Hospitals should make a point of establishing ties well before disaster strikes, Alberts noted. In the midst of an emergency, agencies such as the FBI may not be inclined to all of a sudden start working together.
“You’ve got to build bridges, you’ve got to build the collaboration now,” he said. “The reason we’re really successful in a lot of this is because of the relationships we built, shaking hands, talking with people … especially the FBI. If they don’t know you, they don’t trust you, they’re not going to talk to you, they’re not going to work with you.”
Cooperation from payers also becomes crucial when hospitals have a sudden surge of patients. Van Houweling commended the assistance of payers in UMC’s efforts to free up space after the Las Vegas shooting. The hospital already was just about full before the shooting.
Because UMC’s payer partners expedited transfer and authorization processes for patients who could safely be moved, Van Houweling said, “We were able to free up 60 beds”—enough to cover the admissions from the shooting.
Expect the Unexpected
No amount of planning can account for every scenario that will unfold during a disaster. During one of the first days after Harvey deluged the Houston metropolitan area, staff at Memorial Hermann TMC received a call from the Coast Guard.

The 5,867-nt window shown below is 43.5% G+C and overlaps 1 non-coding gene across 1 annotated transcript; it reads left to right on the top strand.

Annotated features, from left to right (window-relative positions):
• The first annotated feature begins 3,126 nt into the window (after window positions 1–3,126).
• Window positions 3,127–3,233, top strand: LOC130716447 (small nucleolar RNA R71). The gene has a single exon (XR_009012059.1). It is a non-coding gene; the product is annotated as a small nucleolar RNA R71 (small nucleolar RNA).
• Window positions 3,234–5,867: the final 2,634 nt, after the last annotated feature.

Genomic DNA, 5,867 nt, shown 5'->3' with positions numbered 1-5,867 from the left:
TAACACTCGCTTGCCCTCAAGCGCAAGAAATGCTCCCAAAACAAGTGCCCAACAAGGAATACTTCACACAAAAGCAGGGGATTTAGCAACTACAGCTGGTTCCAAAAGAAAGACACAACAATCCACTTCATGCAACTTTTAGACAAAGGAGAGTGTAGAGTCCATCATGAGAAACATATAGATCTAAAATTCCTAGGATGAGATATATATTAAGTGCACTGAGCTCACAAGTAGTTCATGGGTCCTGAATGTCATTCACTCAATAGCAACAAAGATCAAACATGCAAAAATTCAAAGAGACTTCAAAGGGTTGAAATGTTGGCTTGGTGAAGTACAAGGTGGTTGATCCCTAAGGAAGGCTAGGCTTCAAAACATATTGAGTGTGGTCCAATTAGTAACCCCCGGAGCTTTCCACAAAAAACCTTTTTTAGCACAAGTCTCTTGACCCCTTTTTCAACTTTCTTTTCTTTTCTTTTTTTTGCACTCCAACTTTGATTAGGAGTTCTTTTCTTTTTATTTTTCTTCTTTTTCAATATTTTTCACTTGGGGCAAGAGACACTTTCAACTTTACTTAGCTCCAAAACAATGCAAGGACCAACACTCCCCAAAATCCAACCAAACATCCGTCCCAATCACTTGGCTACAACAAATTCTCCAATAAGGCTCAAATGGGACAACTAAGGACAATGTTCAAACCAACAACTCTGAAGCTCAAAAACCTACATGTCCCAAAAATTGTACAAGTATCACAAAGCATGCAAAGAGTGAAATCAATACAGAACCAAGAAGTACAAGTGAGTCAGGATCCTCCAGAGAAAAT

A Coast Guard helicopter was about to land on the hospital’s helipad with a pregnant woman and another woman who had stopped to help. The hospital sent someone out to meet the helicopter and transport the mother-to-be to the labor and delivery unit.
“There’s this poor other soaking-wet woman who says, ‘Can somebody take me home? I have no idea how I got here.’ They’d just told her to get on the helicopter. We ended up giving her a hotel room for three days” since getting home was impossible in the flooded city.
ORMC and UMC dealt with different types of issues in the days after the shootings. In both cases, politicians, celebrities, and dignitaries showed up to offer support to victims, sometimes without notice.
At ORMC, Florida Gov. Rick Scott made appearances on seven consecutive days, sometimes bringing celebrities such as Tim Tebow and Shaquille O’Neal. At UMC, the Nevada governor and lieutenant governor, a senator, and President Donald Trump showed up.
UMC had to accommodate 300 media members from all over the world. Within hours of the shooting, Van Houweling said, “We had reporters from California that were infiltrating the facility. We had to station them within a particular area. That is something you absolutely have to manage.”
What took Van Houweling aback more than anything was the outpouring of community support. While uplifting in terms of intent, such expressions also posed logistical challenges.
Between donations of water, food, and cards and other gifts, Van Houweling estimated that UMC took in four to five tons of stuff.
“That is one thing that I just was not prepared for,” he said. “You’re standing out in front of the property and you’ve got the Coca-Cola trucks and three Walmart semis, and they’re saying, ‘Where do you want it?’ And you’re like, ‘Well, what do you have?’”
Nick Hut is managing editor of Leadership.